“The medication thing was super weird for me because when I was actually in college, I went through a period where I just saw the school psychiatrist, and they were so quick to just prescribe medications to me. I remember I filled the prescription and never took it, but then when I hit this other point at the beginning of 2019 I felt as though there was nowhere else for me to go. I was going to have to give this a try.” It’s brutal, I remark as I mention the trial and error that takes place when trying to find the right one that works for you. “Tell me about it. I had one of those situations where I would become obsessive and do a lot of research. It took a while for me to feel anything but when I went the other way and I almost had this hypomanic stage, I don't want to like officially call it that, but I was not right on the other end of the spectrum. People in my life would say I went from being the saddest person to the opposite end of the scale which meant I had to face the feeling of my mood going down before adjusting the medication to end up in a more centered place.” As someone with Bipolar, I feel I can empathise when it comes to the swinging of the pendulum. But it seems from these experiences that Lauv has found comfort in not just speaking openly to fans but in how it intertwines so naturally in the songs he writes.
“It kind of comes out in any song. I feel for me when I write I specifically go in with nothing as much as I possibly can because I find that if I have an idea of what I want to write about I already think about it too much. Then I can't make the song. So I have to go in as free as possible and go with whatever comes out naturally.” It’s a routine that works, having had over 1.1 billion streams on tracks like ‘I Like Me Better.
With Lauv embracing his method of writing and how he’s able to connect to each track emotionally, I ask how he’s come to connect with ways to help his mental health whether it be therapy or spirituality, “There's been a therapist but I'm not super consistent with it. I’ve learned to try and check in every day with myself, which is good” he explains to me, “Over lockdown part of my journey unfolded on a much more spiritual path. I found myself not just going down the traditional/normal meditation route for a lack of being more articulate. I found myself on a weird journey with a spirit guide. I feel like I've opened myself up a lot more than previous.” Lauv describes to me how at the beginning of lockdown he found himself in a moment of crisis “I realised that everything in my career had taken me so far away from my true self. I still didn't fully understand I'm still trying to understand everything in my career. Even though I'm making my music out of my life experiences, I felt like I built up this whole outward persona that constantly needed more from me. I was just sitting there feeling constantly anxious in my body because I was just very unsettled. So I found I had to dive deep into things like nature and meditation to help.”
I find myself nodding in agreement over the difficulties that come with traditional medicine as I open up to him about my experiences with Lithium and feeling zombified. As we openly speak to one another, I wonder how he’s felt being so open and vulnerable to the point of full transparency online and in person.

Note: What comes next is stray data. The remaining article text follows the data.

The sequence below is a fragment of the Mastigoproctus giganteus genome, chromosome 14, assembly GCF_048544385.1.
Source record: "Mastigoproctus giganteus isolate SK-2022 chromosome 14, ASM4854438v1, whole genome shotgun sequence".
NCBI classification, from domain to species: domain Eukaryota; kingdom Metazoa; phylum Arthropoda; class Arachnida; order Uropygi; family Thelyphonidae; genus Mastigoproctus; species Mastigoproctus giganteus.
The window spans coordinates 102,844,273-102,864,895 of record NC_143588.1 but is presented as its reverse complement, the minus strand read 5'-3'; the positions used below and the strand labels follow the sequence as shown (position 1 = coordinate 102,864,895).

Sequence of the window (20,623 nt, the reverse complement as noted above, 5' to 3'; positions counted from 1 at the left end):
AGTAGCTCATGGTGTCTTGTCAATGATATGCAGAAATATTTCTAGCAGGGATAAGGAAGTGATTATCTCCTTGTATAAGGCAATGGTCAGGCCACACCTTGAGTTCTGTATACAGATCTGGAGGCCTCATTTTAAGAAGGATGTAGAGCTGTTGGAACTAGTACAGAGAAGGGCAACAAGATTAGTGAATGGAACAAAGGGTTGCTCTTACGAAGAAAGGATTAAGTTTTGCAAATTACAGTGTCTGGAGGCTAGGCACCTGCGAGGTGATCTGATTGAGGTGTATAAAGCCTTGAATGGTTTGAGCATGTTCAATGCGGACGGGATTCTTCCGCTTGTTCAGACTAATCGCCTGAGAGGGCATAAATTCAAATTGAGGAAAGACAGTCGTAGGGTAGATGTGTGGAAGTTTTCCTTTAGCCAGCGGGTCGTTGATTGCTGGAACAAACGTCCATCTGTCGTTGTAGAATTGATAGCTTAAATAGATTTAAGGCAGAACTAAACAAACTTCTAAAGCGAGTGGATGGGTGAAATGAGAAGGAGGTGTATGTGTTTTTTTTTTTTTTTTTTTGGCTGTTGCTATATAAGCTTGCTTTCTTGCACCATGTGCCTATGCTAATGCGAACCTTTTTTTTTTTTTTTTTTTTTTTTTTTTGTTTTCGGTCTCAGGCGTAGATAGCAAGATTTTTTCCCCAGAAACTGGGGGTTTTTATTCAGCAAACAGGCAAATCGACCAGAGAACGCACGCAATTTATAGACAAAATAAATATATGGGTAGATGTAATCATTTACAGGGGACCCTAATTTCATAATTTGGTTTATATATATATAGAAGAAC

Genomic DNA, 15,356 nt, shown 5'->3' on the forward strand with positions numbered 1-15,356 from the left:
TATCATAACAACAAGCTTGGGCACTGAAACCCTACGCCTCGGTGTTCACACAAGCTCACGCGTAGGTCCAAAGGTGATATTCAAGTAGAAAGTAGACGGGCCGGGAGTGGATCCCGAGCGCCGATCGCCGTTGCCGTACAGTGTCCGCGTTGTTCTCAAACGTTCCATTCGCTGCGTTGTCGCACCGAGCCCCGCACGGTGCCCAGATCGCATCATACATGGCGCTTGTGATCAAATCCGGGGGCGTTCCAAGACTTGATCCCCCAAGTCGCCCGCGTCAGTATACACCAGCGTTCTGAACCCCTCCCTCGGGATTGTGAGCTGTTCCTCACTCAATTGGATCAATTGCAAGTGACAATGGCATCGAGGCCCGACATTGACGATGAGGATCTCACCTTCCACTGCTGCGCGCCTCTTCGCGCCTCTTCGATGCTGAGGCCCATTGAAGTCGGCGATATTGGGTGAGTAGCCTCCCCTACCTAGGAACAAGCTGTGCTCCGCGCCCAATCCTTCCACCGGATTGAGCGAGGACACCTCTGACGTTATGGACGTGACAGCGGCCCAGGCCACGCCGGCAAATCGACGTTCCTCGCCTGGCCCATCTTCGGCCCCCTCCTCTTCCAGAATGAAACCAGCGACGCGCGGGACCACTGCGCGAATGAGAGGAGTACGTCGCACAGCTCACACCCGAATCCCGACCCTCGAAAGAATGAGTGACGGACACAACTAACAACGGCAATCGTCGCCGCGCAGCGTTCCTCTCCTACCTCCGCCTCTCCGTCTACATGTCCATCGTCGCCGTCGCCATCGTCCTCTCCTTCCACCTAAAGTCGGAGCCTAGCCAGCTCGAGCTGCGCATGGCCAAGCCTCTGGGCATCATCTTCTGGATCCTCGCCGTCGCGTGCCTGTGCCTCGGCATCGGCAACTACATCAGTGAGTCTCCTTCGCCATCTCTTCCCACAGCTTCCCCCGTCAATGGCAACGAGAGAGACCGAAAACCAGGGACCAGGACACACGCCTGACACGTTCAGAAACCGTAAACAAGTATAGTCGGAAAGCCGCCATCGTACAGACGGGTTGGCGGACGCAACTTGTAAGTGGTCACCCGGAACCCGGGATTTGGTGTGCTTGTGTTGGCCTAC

“I feel like I'm a person that seeks open communication and direct vulnerability. It's been really important in my career. I've also found at some points doing that can feel really rewarding because I'm showing people my true self and they get to know what's going on inside of me. That part is cool knowing I'm not hiding in any way. But it can also be exhausting which then becomes this loop. To me sharing is beautiful, but I do wonder what it's doing for me oversharing and how that's gonna affect people including myself. I’ve been trying to weigh it. For me feeling like I’m holding something inside means I can't even be my genuine self.”
Not that Lauv needs the encouragement to be his genuine self, I think it’s the purest way he can connect with those who love him. As I tell him that and ask about his mental health following a pause in his life schedule pre-pandemic he tells me “It's honestly made me realise every little moment is a reminder of something that was almost too easy to take for granted before the pandemic happened. Now I'm relearning to have gratitude for things in much bigger ways.” With his new album dropping in August, I ask if he’s excited to get back to touring and if we can see any more pop-up gigs outside his hotels?
“It was so fun. It was spontaneous. The night before I sent it like a mass text out to like this app. I was just like, tomorrow, this time, this place, I’m gonna play some of the new music. It was super fun. I want to do more stuff like that. And as for touring the album, I can't wait to put the whole thing out. I've been holding on to it for so long.”
As the dystopia of the past few years seems to be finally at the end of playing out, I ask Lauv what’s on his mind when it comes to mental health month and what our efforts could go towards.
"I feel something that could be super simple could be apps for self-therapy. Maybe somehow more funding for more people to be able to access those resources. I'd also like to see how some of the more spiritual things can crossover. It’s all about accessibility. I hope we continue to become more continued in terms of better access.”
If Lauv's previous effort when it comes to trying to support those in the communities mental health is anything to go by then I'm sure we can expect more advocacy from him, but for now I hope the pressure is off and he gets the chance to enjoy his new album, its release and what looks to be an exciting 2022.